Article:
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pattern in java constant files

 
sriram sundararajan
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Hi all,

I saw two ways of coding a constant file.


Type 1:-
public class Constant{
public static final String STRING_NAME="jguru";
}
Type:2:-
public class Constant{
public static Constant name = new Constant("jguru");
}

Out of these 2 types which one will improve the
performance and why?


thanks
sri
 
James Carman
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Actually, most people refer to these types of things as "enums" rather than "constants." And, I don't know if either one is faster than the other. However, the second method is more strongly typed. Consider a method that takes one of your Constant objects vs. one that takes a String. For the method that takes a String, you can pass in ANY string. However, if you use an "enum class" like Constant, then you can be sure that they're passing in a valid constant.
 
Ilja Preuss
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The second variant - the Typesafe Enum pattern - also has the advantage that you can add behaviour to it. It's similar to the new enum feature in Java 5, and definitely prefered over the usage of simple Strings/ints/etc.
 
sriram sundararajan
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Hi,
Thanks for your tips, when i was referring the type safe enum pattern i happend to read this article in javaworld
http://www.javaworld.com/javaworld/javatips/jw-javatip122.html
i got confused, what is the significance of method readResolve() and in which class it has been defined.
I got one more doubt, for the constant why should i spend so much of time by creating this Enum class and what am going to achieve by following this pattern. Is it going to improve my performance by any chance?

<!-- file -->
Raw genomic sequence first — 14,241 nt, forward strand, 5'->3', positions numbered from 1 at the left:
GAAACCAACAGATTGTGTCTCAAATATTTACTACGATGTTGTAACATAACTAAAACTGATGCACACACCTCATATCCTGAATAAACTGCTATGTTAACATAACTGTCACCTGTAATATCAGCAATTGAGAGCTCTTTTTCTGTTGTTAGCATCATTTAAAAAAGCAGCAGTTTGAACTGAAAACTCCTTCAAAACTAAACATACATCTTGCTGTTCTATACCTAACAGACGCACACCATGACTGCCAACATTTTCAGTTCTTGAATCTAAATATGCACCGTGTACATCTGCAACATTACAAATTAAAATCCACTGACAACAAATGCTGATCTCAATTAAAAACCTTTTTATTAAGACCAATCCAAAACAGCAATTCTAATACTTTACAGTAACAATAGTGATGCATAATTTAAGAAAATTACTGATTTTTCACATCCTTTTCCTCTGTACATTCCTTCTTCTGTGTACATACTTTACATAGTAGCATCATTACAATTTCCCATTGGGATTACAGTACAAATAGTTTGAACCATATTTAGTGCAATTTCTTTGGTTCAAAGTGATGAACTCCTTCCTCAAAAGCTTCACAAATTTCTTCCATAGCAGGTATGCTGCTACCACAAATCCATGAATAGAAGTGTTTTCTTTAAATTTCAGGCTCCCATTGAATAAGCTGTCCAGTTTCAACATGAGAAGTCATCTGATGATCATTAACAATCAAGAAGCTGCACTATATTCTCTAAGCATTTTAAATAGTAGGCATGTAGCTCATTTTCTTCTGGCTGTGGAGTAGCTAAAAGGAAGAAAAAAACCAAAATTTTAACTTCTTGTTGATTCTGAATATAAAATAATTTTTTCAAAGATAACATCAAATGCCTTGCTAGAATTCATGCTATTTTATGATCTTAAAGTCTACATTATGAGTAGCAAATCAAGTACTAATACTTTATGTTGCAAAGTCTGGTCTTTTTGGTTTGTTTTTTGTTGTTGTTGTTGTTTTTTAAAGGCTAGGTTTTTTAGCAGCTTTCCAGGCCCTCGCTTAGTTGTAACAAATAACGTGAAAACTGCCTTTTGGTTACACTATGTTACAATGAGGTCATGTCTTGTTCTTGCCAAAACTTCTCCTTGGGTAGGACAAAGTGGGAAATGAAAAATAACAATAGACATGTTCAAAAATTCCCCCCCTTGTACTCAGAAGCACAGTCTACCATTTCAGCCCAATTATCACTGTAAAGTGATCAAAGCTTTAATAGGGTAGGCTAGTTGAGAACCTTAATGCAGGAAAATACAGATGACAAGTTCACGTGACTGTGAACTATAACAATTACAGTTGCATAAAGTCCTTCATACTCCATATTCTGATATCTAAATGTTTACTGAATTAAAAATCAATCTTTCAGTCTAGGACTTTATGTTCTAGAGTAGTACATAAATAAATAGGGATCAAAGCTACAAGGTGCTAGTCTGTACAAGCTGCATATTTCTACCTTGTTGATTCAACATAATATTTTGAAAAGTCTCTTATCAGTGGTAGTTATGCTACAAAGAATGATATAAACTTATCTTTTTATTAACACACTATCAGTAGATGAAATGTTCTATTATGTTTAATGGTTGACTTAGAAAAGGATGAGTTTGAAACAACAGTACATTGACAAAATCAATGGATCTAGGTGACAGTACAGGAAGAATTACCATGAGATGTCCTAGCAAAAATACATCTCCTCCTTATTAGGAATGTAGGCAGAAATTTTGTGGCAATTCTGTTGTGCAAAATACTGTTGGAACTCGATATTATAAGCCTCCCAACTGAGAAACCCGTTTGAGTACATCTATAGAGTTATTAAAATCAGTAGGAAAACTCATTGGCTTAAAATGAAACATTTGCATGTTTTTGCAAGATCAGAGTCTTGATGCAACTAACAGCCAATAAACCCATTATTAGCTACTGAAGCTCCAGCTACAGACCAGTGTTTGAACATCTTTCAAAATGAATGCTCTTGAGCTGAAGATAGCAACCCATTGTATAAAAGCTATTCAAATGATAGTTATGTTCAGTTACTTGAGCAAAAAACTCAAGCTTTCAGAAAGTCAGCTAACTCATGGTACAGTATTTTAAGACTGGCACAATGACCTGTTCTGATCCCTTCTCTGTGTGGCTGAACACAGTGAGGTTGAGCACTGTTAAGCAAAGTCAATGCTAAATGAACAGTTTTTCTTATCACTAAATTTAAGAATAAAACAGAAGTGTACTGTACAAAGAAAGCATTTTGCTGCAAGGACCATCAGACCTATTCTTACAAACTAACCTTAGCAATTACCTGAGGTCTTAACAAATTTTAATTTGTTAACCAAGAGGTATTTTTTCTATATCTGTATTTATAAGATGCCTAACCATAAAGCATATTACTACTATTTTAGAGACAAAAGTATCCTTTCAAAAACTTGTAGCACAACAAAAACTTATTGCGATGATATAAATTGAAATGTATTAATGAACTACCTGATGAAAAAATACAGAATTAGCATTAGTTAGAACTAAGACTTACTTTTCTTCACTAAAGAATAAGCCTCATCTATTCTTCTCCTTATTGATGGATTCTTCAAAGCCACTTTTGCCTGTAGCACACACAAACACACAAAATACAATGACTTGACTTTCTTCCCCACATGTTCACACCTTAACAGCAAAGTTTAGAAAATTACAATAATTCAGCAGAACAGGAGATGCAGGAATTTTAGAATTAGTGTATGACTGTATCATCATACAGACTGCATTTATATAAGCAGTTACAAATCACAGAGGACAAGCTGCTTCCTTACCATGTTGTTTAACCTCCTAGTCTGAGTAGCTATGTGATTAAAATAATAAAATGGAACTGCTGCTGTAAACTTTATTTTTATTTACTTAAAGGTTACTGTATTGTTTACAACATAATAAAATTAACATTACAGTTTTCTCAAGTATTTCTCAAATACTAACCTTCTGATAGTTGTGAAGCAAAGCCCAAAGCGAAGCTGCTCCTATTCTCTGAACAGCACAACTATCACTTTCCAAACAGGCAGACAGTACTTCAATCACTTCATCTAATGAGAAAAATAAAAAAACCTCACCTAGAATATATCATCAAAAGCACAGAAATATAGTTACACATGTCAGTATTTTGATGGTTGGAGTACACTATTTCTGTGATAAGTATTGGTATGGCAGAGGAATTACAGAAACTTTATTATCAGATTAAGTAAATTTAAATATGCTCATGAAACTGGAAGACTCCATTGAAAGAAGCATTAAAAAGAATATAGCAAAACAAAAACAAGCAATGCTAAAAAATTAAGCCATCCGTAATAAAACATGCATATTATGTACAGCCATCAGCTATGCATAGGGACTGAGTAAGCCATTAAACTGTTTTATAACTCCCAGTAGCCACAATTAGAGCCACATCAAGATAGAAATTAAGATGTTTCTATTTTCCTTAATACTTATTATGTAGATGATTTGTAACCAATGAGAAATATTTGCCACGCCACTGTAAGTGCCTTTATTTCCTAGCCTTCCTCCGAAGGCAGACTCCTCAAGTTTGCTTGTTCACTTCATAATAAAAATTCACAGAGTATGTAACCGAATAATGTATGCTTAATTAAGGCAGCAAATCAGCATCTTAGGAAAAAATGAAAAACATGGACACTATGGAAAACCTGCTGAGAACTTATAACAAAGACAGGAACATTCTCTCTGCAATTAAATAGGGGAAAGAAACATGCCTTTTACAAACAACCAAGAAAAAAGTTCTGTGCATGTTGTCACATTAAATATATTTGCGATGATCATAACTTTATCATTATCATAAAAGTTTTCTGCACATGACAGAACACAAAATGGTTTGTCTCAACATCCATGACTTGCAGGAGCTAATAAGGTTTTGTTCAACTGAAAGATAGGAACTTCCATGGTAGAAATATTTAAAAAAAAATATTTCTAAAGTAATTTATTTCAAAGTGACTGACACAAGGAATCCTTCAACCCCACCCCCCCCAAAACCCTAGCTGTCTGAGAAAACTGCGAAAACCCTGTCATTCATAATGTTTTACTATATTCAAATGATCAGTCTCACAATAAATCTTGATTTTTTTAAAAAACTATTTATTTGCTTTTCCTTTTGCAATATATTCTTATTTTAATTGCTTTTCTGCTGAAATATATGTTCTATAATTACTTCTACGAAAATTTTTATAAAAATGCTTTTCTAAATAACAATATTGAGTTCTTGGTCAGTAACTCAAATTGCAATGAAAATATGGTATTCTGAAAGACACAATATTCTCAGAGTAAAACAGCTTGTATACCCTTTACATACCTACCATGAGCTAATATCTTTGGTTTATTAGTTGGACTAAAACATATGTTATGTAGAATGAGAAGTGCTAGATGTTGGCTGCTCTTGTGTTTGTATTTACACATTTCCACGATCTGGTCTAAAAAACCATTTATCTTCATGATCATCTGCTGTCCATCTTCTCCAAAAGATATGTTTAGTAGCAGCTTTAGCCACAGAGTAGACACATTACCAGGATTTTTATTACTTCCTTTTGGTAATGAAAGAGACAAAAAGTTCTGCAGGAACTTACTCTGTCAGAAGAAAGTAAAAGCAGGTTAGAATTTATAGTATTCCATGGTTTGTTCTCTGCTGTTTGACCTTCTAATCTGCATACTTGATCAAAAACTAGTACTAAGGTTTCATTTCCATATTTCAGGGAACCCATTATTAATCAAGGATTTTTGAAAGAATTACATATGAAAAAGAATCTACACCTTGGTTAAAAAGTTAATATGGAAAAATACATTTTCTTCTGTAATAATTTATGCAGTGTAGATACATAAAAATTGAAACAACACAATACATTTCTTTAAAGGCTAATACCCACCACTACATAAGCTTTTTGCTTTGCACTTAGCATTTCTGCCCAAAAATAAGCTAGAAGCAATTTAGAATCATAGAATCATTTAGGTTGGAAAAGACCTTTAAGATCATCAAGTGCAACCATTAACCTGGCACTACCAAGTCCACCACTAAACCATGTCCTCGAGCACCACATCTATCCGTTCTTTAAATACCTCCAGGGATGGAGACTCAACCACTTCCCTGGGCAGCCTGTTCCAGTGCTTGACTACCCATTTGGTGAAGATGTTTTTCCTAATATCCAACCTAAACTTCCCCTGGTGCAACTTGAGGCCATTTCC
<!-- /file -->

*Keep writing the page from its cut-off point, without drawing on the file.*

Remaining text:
David Harkness
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The reasons to use enum classes include readability and maintainability by imparting knowledge about the use of the enum as well as type safety (ensuring that someone doesn't pass you an invalid enum). Performance will be impacted slightly negatively, but it's the general concensus that the tiny cost is well worth the many benefits.
 
Ilja Preuss
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Originally posted by sriram sundararajan:
what is the significance of method readResolve() and in which class it has been defined.


This is only significant if the enum needs to be Serializable and you want to compare its instances via "==" instead of equals. It's likely that you can ignore it for now.

I got one more doubt, for the constant why should i spend so much of time by creating this Enum class and what am going to achieve by following this pattern. Is it going to improve my performance by any chance?


Performance is the last thing a good designer thinks about - maintainability is much more important.

Besides being typesafe and increasing readability, it the typesafe enum pattern also has the big advantage of allowing you to move behaviour into the enum itself. That way you can replace switch and if statements by polymorphic method calls. This becomes very handy when you need to introduce a new enum value - instead of having to adjust all the if and switch statements all over your code, you just implement the correct behaviour inside the enum itself, and all works fine!
 
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